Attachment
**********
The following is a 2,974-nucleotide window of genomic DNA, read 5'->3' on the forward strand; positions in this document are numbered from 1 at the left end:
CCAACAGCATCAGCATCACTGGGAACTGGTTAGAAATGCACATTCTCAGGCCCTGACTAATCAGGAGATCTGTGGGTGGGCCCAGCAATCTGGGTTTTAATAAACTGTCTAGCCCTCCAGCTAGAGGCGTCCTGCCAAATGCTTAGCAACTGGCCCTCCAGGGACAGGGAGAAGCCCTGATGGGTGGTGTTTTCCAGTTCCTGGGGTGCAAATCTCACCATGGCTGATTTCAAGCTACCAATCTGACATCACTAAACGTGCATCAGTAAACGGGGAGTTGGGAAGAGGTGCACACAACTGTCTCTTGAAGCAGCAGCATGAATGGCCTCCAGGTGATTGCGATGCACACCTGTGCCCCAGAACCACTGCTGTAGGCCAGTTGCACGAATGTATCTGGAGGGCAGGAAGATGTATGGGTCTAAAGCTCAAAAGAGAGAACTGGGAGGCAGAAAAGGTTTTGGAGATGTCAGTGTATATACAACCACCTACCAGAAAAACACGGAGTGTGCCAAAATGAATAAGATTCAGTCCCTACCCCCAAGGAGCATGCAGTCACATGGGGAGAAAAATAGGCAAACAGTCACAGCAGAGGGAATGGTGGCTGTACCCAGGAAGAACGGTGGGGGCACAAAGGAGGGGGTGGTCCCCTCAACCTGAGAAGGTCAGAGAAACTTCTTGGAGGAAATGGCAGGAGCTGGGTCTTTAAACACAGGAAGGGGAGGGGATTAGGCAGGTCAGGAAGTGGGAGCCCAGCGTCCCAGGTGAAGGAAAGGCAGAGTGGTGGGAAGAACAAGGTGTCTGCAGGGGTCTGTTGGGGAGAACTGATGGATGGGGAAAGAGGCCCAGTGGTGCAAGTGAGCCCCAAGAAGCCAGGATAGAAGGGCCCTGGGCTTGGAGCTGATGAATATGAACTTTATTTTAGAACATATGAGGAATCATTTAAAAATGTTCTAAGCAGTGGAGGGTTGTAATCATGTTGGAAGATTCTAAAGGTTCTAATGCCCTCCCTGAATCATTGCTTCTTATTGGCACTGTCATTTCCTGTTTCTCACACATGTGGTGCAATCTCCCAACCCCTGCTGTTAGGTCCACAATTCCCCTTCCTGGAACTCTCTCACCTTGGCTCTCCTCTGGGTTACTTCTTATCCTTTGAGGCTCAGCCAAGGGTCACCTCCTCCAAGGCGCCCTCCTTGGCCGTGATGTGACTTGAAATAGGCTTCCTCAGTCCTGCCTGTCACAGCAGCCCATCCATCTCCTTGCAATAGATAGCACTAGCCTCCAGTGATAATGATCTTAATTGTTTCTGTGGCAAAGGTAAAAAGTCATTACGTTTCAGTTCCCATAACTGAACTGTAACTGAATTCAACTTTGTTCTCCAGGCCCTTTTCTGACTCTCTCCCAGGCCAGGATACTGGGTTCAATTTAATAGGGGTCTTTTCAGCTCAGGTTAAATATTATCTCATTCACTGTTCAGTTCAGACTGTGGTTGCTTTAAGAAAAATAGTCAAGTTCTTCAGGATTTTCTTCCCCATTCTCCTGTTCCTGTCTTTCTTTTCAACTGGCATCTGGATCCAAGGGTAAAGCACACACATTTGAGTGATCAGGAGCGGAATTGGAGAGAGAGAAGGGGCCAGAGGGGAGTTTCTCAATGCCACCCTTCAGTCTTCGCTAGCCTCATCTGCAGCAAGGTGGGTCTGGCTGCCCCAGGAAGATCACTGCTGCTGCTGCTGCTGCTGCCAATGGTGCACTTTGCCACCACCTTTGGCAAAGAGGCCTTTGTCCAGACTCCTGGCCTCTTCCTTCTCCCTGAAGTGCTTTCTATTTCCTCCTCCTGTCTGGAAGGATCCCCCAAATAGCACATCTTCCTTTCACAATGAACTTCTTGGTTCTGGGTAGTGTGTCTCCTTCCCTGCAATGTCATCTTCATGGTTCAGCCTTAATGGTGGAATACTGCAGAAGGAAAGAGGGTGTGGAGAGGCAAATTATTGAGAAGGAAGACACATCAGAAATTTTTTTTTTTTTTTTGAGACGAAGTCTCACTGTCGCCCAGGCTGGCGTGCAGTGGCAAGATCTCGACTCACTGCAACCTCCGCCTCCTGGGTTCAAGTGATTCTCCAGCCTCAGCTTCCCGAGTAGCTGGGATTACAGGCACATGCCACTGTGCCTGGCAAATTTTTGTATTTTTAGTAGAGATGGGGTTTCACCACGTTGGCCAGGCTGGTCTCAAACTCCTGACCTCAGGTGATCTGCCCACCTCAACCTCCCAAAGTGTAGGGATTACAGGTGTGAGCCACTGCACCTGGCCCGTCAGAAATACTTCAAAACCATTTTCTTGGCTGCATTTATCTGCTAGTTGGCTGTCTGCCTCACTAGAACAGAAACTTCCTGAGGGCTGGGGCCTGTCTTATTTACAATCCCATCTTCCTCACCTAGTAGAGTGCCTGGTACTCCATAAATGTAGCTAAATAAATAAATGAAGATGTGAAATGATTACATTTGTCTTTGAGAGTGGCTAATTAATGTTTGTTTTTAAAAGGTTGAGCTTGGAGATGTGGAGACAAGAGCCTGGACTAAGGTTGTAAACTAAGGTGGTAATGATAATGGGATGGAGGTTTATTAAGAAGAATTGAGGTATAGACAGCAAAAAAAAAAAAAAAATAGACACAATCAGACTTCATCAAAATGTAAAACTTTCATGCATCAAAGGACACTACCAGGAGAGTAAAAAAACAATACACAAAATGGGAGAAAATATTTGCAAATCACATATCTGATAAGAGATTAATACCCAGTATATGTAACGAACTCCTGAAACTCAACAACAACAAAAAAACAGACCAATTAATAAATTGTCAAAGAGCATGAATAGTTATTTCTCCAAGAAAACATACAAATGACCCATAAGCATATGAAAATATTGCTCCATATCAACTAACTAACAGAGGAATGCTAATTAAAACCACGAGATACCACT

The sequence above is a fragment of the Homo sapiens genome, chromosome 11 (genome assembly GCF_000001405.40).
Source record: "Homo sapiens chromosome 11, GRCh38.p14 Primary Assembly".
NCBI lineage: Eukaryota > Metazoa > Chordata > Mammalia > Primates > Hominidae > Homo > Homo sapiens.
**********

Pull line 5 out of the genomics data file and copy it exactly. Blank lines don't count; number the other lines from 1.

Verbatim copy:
NCBI lineage: Eukaryota > Metazoa > Chordata > Mammalia > Primates > Hominidae > Homo > Homo sapiens.